The majority of churches I have consulted and coached with over the past decade do not have an accountable leadership style. Instead, their leadership style is likely either bureaucratic (committee or consensus-driven) or autocratic (pastor/personality-driven). In a bureaucratic leadership model, the pastor is given responsibility, but not authority resulting in a safe but not a missionally effective church. In an autocratic leadership model, responsibility and authority have been given to the pastor but there is no accountability resulting in sometimes being effective but not a necessarily safe model of ministry. An accountable leadership model is where those who are given authority are also given responsible, and are held accountable. This leads to both a safe and an effective ministry model.
If accountable leadership is safe and effective, why don’t more churches practice this leadership model? First, I believe it is because it is a foreign concept to most church leaders. Most church leaders have been brought up in a committee-based structure with multiple checks and balances. It is becoming more common, but still not the mainstay.
Second, I believe church leaders struggle with the distinction of grace and accountability. If the church is to be grace-filled, how can we hold one another accountable especially if they are volunteers? Aren’t we supposed to be “nice” since we are the church? Christ’s work is our most important work. Why would we not hold one another accountable to this holy work? Did Jesus not hold his disciples accountable?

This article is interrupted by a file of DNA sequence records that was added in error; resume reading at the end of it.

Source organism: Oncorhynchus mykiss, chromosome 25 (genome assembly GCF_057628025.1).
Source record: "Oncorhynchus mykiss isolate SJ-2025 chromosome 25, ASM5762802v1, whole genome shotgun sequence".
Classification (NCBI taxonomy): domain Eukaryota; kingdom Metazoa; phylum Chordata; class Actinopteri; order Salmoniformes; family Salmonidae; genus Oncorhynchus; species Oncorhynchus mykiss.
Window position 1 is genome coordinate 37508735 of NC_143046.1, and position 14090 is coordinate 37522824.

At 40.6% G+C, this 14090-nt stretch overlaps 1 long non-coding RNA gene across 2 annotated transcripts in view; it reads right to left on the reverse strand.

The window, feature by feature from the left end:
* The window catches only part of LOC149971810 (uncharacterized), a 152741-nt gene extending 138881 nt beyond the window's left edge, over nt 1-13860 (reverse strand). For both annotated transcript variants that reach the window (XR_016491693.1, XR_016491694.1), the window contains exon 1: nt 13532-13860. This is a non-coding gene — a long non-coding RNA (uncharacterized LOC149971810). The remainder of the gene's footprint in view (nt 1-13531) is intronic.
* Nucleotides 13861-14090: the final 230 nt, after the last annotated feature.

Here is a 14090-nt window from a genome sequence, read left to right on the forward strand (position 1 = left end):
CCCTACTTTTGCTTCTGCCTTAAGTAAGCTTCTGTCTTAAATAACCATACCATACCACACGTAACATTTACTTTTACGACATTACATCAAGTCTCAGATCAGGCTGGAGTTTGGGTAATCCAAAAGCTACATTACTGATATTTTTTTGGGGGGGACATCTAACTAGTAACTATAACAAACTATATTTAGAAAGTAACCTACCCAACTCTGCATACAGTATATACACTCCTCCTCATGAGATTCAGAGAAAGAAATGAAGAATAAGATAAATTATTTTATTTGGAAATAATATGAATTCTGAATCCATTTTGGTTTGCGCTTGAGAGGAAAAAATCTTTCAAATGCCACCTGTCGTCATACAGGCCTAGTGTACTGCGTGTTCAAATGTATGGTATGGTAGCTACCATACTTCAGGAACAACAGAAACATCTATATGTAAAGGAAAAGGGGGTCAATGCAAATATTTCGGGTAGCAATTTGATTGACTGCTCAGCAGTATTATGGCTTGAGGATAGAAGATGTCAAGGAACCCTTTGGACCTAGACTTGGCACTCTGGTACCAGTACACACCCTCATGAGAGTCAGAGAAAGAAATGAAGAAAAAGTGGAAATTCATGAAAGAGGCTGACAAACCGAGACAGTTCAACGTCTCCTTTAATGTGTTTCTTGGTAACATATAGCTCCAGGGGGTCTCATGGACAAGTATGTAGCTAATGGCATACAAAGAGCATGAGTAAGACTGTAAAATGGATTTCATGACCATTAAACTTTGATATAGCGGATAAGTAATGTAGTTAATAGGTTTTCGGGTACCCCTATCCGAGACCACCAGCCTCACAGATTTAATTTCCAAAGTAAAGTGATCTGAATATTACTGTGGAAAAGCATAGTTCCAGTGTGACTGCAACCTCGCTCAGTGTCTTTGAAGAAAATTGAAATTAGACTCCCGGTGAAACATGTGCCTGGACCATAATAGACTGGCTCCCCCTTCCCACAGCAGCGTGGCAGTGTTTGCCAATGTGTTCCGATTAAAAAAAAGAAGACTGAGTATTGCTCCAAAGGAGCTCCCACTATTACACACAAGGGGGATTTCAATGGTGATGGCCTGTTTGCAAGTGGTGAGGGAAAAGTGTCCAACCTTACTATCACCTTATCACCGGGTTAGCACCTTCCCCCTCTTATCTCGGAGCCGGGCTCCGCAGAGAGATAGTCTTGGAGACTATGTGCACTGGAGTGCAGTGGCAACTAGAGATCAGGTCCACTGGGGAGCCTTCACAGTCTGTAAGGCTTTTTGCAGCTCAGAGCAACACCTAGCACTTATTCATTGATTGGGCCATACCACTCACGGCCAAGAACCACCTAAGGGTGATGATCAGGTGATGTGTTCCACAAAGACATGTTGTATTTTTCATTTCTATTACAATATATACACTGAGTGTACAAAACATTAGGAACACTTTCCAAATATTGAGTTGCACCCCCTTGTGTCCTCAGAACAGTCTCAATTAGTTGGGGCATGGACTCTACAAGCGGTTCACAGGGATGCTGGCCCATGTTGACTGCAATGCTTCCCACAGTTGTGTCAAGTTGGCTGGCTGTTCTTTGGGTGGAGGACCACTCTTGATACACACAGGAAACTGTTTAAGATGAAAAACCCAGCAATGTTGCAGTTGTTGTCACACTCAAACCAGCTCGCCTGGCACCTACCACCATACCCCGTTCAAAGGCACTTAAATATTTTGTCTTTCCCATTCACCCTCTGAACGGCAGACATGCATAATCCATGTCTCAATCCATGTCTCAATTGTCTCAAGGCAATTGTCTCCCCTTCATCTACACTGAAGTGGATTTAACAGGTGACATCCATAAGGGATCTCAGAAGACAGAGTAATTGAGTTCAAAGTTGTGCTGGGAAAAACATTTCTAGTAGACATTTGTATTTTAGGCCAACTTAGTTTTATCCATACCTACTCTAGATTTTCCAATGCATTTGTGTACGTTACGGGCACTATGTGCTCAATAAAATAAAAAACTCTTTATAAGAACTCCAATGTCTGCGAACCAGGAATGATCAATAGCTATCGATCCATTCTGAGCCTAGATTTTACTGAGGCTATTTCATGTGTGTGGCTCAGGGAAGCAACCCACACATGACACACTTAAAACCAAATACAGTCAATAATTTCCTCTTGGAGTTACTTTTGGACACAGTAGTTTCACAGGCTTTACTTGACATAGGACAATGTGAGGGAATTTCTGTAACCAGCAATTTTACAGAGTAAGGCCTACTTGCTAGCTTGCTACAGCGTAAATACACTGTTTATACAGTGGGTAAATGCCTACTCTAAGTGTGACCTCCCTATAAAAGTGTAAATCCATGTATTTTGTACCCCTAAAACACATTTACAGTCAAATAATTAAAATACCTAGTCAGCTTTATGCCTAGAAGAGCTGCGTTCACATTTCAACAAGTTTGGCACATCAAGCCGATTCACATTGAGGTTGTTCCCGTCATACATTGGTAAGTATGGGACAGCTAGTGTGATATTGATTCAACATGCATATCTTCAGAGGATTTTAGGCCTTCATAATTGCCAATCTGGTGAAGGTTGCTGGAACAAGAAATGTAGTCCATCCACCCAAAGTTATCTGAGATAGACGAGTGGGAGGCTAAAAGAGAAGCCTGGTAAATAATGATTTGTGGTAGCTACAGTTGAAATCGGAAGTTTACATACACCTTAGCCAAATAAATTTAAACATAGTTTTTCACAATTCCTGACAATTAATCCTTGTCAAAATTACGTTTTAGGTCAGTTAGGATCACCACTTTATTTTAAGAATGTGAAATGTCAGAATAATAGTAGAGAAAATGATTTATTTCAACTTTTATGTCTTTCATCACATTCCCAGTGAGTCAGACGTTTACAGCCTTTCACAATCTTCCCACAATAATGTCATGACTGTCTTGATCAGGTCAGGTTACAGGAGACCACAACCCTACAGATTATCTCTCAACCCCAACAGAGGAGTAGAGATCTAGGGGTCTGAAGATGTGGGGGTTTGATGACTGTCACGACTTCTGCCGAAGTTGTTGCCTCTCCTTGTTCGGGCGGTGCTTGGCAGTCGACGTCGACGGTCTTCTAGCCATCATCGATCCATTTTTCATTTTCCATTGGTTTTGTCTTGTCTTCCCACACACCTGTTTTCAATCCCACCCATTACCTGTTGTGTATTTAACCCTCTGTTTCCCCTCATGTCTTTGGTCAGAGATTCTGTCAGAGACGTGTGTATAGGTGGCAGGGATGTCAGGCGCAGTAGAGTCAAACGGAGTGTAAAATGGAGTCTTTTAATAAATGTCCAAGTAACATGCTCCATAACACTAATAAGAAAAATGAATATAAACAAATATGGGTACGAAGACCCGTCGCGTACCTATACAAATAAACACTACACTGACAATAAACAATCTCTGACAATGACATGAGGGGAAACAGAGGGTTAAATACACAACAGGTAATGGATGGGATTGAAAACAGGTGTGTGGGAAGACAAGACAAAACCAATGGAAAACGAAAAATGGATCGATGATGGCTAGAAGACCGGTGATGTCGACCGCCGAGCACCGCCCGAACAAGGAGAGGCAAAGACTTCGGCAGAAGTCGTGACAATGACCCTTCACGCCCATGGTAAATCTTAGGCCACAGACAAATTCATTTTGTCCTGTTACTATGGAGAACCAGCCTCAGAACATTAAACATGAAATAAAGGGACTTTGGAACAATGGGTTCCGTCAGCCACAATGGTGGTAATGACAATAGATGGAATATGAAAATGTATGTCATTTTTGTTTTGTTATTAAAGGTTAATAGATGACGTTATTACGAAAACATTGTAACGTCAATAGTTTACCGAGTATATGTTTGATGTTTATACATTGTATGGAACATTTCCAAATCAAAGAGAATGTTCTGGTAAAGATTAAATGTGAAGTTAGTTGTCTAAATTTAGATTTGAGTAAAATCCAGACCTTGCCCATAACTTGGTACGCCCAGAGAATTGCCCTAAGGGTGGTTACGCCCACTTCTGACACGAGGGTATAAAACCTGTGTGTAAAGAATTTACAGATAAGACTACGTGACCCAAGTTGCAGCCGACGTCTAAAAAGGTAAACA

Third, I think church leaders see accountability as punitive, negative, or punishment. In actuality, accountability is being supportive, collaborative, problem-solving, and all being on the same page towards a common mission and vision. Those who practice accountable leadership find it to be life-giving and a catalyst for moving the church forward with missional focus and effectiveness.
Fourth, I think church leaders are hesitant to adopt the accountable leadership model because it is saying yes to something that is unfamiliar and unknown and therefore somewhat scary. It is hard to imagine how the leadership will work, how it will feel, what it will sound like, and what it will look like if we have never experienced it. It is for this reason that some coaches I work with created a video demonstrating accountable leadership in a mock simplified board meeting. You can view that video here.
Accountable leadership in the life of the church brings us together around the mission of making disciple-making disciples and holds one another accountable for this missional focus. Too often, without accountability the mission is sacrified to personal preferences/agendas, preservation of personal relationships, pockets of control/bullies, and/or the inability/unwillingness to confront conflict.
In churches that adopt the accountable leadership model and faithfully lean into the deep adaptive cultural shift to live into this model, the leaders discover a deeper sense of spiritual leadership and a heightened understanding of responsibility of leading the church in its disciple-making mission. Ultimately, churches practicing accountable leadership are most often the most effective in their disciple-making mission. Why? Because they are accountable for the mission! It’s that simple!